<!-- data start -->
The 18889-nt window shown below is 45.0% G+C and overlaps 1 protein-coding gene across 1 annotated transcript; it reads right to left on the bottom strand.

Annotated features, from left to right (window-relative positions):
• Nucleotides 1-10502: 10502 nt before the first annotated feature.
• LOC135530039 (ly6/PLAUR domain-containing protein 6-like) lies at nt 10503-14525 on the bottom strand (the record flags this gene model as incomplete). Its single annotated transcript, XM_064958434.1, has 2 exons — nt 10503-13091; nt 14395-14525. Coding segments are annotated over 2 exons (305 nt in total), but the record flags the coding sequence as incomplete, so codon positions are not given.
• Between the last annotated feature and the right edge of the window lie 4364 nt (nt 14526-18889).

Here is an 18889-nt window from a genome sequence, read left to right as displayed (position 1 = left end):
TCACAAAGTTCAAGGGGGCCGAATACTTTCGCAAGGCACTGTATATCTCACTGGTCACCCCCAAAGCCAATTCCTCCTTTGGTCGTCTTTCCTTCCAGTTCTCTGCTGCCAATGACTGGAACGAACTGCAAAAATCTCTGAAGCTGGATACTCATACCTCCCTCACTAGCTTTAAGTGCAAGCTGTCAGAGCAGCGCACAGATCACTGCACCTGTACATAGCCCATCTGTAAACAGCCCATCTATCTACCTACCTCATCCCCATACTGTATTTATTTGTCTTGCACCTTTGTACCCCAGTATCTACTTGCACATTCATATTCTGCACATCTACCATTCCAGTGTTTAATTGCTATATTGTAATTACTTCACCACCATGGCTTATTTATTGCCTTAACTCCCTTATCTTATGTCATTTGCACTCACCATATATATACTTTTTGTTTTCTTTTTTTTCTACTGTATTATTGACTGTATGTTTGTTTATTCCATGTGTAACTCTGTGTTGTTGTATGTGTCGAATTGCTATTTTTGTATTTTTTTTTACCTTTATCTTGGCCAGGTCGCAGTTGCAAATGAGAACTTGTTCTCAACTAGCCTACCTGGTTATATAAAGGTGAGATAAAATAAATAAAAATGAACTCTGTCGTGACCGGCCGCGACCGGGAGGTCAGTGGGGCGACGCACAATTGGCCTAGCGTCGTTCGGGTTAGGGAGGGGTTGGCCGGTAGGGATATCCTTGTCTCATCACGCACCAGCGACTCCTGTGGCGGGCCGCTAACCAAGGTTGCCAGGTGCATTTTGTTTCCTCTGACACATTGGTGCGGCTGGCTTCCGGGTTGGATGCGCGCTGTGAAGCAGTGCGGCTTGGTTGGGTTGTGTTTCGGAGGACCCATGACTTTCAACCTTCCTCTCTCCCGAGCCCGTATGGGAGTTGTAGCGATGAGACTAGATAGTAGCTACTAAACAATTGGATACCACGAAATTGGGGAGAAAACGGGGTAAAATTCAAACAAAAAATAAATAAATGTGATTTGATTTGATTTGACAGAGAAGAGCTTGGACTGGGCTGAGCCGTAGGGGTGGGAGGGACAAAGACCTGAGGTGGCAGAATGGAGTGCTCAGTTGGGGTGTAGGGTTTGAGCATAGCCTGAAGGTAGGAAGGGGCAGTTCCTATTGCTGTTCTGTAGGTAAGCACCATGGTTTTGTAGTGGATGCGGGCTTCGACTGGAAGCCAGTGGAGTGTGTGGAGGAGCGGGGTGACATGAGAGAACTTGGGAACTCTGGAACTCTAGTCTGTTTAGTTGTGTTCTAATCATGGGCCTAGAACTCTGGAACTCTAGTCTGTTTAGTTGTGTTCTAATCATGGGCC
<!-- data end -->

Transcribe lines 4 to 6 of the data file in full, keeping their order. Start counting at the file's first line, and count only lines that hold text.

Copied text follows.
• LOC135530039 (ly6/PLAUR domain-containing protein 6-like) lies at nt 10503-14525 on the bottom strand (the record flags this gene model as incomplete). Its single annotated transcript, XM_064958434.1, has 2 exons — nt 10503-13091; nt 14395-14525. Coding segments are annotated over 2 exons (305 nt in total), but the record flags the coding sequence as incomplete, so codon positions are not given.
• Between the last annotated feature and the right edge of the window lie 4364 nt (nt 14526-18889).

Here is an 18889-nt window from a genome sequence, read left to right as displayed (position 1 = left end):